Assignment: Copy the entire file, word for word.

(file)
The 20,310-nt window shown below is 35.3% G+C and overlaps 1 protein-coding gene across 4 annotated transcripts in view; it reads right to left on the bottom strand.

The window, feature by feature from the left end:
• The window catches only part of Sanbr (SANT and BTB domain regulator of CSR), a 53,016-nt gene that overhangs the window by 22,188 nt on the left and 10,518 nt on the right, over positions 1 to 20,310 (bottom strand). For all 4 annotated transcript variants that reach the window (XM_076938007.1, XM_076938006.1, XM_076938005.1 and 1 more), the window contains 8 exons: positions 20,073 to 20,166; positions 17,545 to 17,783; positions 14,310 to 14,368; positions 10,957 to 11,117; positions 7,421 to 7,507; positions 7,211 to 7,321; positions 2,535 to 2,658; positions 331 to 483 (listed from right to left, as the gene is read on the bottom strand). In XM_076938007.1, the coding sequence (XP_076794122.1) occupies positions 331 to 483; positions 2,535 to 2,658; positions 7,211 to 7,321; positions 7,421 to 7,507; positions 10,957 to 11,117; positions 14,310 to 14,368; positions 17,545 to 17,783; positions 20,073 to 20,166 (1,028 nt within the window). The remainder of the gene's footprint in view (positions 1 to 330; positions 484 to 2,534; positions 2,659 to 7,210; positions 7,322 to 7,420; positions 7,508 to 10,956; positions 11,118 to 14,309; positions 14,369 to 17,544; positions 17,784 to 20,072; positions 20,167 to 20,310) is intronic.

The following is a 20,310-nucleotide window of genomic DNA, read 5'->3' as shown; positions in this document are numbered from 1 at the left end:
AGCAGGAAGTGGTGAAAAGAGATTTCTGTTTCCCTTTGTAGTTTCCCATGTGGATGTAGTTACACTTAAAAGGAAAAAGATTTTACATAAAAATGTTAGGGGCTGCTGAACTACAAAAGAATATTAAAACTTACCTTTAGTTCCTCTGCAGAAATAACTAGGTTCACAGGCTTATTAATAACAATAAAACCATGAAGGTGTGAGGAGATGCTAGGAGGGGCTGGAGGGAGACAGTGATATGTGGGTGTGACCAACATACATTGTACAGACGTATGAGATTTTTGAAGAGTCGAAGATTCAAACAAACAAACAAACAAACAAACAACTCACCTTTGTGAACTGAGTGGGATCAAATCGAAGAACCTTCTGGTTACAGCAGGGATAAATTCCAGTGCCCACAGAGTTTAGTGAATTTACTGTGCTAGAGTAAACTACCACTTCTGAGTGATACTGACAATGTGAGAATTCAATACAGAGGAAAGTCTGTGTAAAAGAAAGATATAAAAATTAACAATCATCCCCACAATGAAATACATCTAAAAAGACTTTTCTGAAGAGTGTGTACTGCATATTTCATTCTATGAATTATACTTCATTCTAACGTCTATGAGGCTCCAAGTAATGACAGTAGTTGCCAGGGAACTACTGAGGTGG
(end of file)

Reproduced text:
The 20,310-nt window shown below is 35.3% G+C and overlaps 1 protein-coding gene across 4 annotated transcripts in view; it reads right to left on the bottom strand.

The window, feature by feature from the left end:
• The window catches only part of Sanbr (SANT and BTB domain regulator of CSR), a 53,016-nt gene that overhangs the window by 22,188 nt on the left and 10,518 nt on the right, over positions 1 to 20,310 (bottom strand). For all 4 annotated transcript variants that reach the window (XM_076938007.1, XM_076938006.1, XM_076938005.1 and 1 more), the window contains 8 exons: positions 20,073 to 20,166; positions 17,545 to 17,783; positions 14,310 to 14,368; positions 10,957 to 11,117; positions 7,421 to 7,507; positions 7,211 to 7,321; positions 2,535 to 2,658; positions 331 to 483 (listed from right to left, as the gene is read on the bottom strand). In XM_076938007.1, the coding sequence (XP_076794122.1) occupies positions 331 to 483; positions 2,535 to 2,658; positions 7,211 to 7,321; positions 7,421 to 7,507; positions 10,957 to 11,117; positions 14,310 to 14,368; positions 17,545 to 17,783; positions 20,073 to 20,166 (1,028 nt within the window). The remainder of the gene's footprint in view (positions 1 to 330; positions 484 to 2,534; positions 2,659 to 7,210; positions 7,322 to 7,420; positions 7,508 to 10,956; positions 11,118 to 14,309; positions 14,369 to 17,544; positions 17,784 to 20,072; positions 20,167 to 20,310) is intronic.

The following is a 20,310-nucleotide window of genomic DNA, read 5'->3' as shown; positions in this document are numbered from 1 at the left end:
AGCAGGAAGTGGTGAAAAGAGATTTCTGTTTCCCTTTGTAGTTTCCCATGTGGATGTAGTTACACTTAAAAGGAAAAAGATTTTACATAAAAATGTTAGGGGCTGCTGAACTACAAAAGAATATTAAAACTTACCTTTAGTTCCTCTGCAGAAATAACTAGGTTCACAGGCTTATTAATAACAATAAAACCATGAAGGTGTGAGGAGATGCTAGGAGGGGCTGGAGGGAGACAGTGATATGTGGGTGTGACCAACATACATTGTACAGACGTATGAGATTTTTGAAGAGTCGAAGATTCAAACAAACAAACAAACAAACAAACAACTCACCTTTGTGAACTGAGTGGGATCAAATCGAAGAACCTTCTGGTTACAGCAGGGATAAATTCCAGTGCCCACAGAGTTTAGTGAATTTACTGTGCTAGAGTAAACTACCACTTCTGAGTGATACTGACAATGTGAGAATTCAATACAGAGGAAAGTCTGTGTAAAAGAAAGATATAAAAATTAACAATCATCCCCACAATGAAATACATCTAAAAAGACTTTTCTGAAGAGTGTGTACTGCATATTTCATTCTATGAATTATACTTCATTCTAACGTCTATGAGGCTCCAAGTAATGACAGTAGTTGCCAGGGAACTACTGAGGTGG